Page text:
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On Wednesday, Lt. Gen. Robert Caslen, Jr. assumes his post as Superintendent of the US Military Academy, replacing Lt. Gen. David Huntoon, Jr.

Since the Army men's rugby team was punished for a series of offensive emails, and put on suspension, any longer-term decisions about the program, including the future of Director of Rugby Rich Pohlidal, have been waiting for Caslen to assume his office.

Indications are that the team wants to be on the field in the fall in time to play an Army v. Navy game in November, but the seriousness of the programs infractions - and it's not clear that all have come to light - could preclude such a quick return.

Caslen will have plenty of knowledge of the rugby program. A 1975 graduate of West Point, he served as Commandant of Cadets at West Point in the mid-2000s, a post that oversees the Director of Cadet Activities, the body which administers the rugby team, among many other duties. He was Commandant during part of Pohlidal's tenure as Director of Rugby.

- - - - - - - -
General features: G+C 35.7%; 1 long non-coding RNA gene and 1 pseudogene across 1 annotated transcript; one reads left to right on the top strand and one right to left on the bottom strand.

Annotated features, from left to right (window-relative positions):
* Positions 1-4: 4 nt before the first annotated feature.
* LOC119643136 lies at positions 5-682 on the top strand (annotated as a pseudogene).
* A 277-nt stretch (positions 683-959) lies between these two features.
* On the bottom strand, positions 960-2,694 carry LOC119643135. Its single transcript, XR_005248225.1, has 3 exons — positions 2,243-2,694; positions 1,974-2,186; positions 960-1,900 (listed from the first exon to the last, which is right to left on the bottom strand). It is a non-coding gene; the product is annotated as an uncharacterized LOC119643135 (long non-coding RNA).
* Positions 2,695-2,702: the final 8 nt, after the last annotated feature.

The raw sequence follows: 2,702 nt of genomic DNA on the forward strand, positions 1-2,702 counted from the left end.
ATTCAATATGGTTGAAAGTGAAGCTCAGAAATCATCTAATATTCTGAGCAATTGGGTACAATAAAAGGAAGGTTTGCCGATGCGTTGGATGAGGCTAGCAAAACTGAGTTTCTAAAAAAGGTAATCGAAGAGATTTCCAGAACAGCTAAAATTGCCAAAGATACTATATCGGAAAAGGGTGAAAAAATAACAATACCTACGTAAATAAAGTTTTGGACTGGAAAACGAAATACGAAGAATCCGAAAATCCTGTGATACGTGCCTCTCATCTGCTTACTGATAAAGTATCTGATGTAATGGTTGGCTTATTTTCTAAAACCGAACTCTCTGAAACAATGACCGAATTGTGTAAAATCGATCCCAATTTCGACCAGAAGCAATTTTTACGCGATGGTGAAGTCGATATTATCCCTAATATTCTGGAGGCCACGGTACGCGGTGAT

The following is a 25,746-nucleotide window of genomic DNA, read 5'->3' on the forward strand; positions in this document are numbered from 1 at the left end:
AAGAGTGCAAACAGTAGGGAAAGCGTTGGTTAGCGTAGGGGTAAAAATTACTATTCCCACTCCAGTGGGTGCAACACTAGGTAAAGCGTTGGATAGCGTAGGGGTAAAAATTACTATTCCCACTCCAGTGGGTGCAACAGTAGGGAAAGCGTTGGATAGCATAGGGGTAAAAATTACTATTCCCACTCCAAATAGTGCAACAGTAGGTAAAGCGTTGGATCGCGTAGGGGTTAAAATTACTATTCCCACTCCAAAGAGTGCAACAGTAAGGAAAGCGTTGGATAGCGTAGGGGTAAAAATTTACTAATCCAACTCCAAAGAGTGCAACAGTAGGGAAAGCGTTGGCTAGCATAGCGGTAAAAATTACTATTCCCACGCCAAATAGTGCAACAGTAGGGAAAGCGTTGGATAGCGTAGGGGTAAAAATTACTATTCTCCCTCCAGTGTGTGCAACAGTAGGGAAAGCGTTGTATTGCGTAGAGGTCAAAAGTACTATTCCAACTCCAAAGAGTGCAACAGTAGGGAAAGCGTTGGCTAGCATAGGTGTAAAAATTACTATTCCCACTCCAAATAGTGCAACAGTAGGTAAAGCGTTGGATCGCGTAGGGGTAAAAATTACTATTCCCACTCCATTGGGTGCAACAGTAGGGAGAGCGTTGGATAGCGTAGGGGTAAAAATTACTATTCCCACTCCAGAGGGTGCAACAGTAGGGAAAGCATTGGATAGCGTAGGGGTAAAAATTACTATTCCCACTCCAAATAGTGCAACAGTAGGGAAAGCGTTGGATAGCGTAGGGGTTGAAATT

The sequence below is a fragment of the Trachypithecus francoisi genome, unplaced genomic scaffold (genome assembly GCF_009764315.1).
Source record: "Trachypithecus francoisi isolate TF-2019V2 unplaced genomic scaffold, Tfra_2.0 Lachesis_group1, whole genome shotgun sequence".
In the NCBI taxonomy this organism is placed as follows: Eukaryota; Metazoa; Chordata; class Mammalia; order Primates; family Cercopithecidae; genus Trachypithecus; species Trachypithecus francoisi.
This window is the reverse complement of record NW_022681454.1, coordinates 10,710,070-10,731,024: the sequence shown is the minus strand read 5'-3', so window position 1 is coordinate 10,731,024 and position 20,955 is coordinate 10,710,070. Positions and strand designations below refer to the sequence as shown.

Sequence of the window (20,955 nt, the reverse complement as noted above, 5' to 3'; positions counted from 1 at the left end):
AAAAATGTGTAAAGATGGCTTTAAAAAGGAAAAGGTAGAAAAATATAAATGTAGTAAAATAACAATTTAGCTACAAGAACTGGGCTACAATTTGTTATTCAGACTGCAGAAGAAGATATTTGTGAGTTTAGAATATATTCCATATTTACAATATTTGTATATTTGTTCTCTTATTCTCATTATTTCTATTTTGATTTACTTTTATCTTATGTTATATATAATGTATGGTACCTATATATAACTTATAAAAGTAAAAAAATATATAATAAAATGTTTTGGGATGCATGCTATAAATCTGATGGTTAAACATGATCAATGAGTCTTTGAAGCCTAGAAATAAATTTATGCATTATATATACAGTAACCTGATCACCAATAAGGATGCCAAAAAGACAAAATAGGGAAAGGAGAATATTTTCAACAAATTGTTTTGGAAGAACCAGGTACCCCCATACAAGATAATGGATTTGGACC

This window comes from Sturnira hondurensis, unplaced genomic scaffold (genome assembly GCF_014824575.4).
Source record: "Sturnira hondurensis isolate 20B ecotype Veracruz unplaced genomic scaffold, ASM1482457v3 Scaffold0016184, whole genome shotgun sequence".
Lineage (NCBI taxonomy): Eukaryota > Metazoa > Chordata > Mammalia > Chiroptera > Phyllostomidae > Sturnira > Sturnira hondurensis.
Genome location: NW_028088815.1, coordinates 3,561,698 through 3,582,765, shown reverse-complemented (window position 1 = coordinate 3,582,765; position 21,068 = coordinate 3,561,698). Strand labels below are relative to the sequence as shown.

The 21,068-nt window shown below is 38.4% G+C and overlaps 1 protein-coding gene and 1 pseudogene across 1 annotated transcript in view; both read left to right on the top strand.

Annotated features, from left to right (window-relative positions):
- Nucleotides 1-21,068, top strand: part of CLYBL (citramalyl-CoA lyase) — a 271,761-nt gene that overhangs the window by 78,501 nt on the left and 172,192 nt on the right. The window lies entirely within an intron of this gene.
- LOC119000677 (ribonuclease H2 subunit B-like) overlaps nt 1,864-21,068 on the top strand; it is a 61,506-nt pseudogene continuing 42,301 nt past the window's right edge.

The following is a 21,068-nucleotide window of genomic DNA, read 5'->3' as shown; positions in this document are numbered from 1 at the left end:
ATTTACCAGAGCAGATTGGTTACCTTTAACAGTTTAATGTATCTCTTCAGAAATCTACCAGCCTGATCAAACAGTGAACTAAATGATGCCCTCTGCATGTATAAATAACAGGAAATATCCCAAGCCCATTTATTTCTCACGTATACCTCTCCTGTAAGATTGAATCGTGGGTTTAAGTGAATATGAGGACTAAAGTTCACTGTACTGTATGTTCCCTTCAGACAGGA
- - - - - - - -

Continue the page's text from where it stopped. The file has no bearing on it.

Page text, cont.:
So new Superintendent Caslen will be expected to know a lot about what is expected of the rugby team and its purpose, and will also be expected to work closely with current Commandant, Brigadier General Rich Clarke. 

Caslen has a long resume in the US Army. He served in Operation Desert Storm, helped attend injured at the Pentagon after the September 11, 2001 terrorist attacks, and has served as Deputy Director for the War on Terrorism. He commanded the 25th Infantry Division in Iraq, and also served two tours in Afghanistan, serving in part as chief of staff of the Combined Task Force. 

So, suffice to say, he won't suffer fools gladly and, in this politically sensitive time when respect for women is a major issue in the US Army, will demand much of a reinstated rugby team. 

Various off-the-record sources have said Pohlidal is on thin ice as Director of Rugby. It was under his watch that the team violated rules, and further reports say Pohlidal did not follow procedure when dealing with the email scandal. Pohlidal, who has run the Army program since 2004, may also be under fire for other issues unrelated to the emails. Some aspects of the team's activities and status are still being investigated by an outside investigator.